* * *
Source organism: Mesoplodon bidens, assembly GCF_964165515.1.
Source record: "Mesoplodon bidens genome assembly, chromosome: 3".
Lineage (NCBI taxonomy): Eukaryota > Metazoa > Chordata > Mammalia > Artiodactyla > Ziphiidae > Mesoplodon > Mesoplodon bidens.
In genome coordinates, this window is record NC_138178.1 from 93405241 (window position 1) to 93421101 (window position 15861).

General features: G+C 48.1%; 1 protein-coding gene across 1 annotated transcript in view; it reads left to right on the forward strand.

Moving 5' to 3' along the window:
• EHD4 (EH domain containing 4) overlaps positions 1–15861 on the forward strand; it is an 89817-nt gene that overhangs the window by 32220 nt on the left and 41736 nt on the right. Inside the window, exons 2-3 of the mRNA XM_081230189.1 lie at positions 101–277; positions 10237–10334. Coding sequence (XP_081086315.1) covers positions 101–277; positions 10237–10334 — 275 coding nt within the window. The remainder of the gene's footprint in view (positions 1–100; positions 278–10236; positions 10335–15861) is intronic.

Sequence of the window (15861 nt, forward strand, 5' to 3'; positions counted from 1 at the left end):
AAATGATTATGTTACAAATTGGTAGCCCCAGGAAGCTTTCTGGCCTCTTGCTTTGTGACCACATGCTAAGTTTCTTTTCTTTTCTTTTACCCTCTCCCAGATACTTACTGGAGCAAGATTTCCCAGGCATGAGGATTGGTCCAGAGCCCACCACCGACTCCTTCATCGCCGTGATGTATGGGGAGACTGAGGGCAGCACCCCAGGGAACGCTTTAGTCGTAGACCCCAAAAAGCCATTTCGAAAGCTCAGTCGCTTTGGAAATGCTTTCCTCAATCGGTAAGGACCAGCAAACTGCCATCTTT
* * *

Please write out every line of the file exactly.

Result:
Source organism: Mesoplodon bidens, assembly GCF_964165515.1.
Source record: "Mesoplodon bidens genome assembly, chromosome: 3".
Lineage (NCBI taxonomy): Eukaryota > Metazoa > Chordata > Mammalia > Artiodactyla > Ziphiidae > Mesoplodon > Mesoplodon bidens.
In genome coordinates, this window is record NC_138178.1 from 93405241 (window position 1) to 93421101 (window position 15861).

General features: G+C 48.1%; 1 protein-coding gene across 1 annotated transcript in view; it reads left to right on the forward strand.

Moving 5' to 3' along the window:
• EHD4 (EH domain containing 4) overlaps positions 1–15861 on the forward strand; it is an 89817-nt gene that overhangs the window by 32220 nt on the left and 41736 nt on the right. Inside the window, exons 2-3 of the mRNA XM_081230189.1 lie at positions 101–277; positions 10237–10334. Coding sequence (XP_081086315.1) covers positions 101–277; positions 10237–10334 — 275 coding nt within the window. The remainder of the gene's footprint in view (positions 1–100; positions 278–10236; positions 10335–15861) is intronic.

Sequence of the window (15861 nt, forward strand, 5' to 3'; positions counted from 1 at the left end):
AAATGATTATGTTACAAATTGGTAGCCCCAGGAAGCTTTCTGGCCTCTTGCTTTGTGACCACATGCTAAGTTTCTTTTCTTTTCTTTTACCCTCTCCCAGATACTTACTGGAGCAAGATTTCCCAGGCATGAGGATTGGTCCAGAGCCCACCACCGACTCCTTCATCGCCGTGATGTATGGGGAGACTGAGGGCAGCACCCCAGGGAACGCTTTAGTCGTAGACCCCAAAAAGCCATTTCGAAAGCTCAGTCGCTTTGGAAATGCTTTCCTCAATCGGTAAGGACCAGCAAACTGCCATCTTT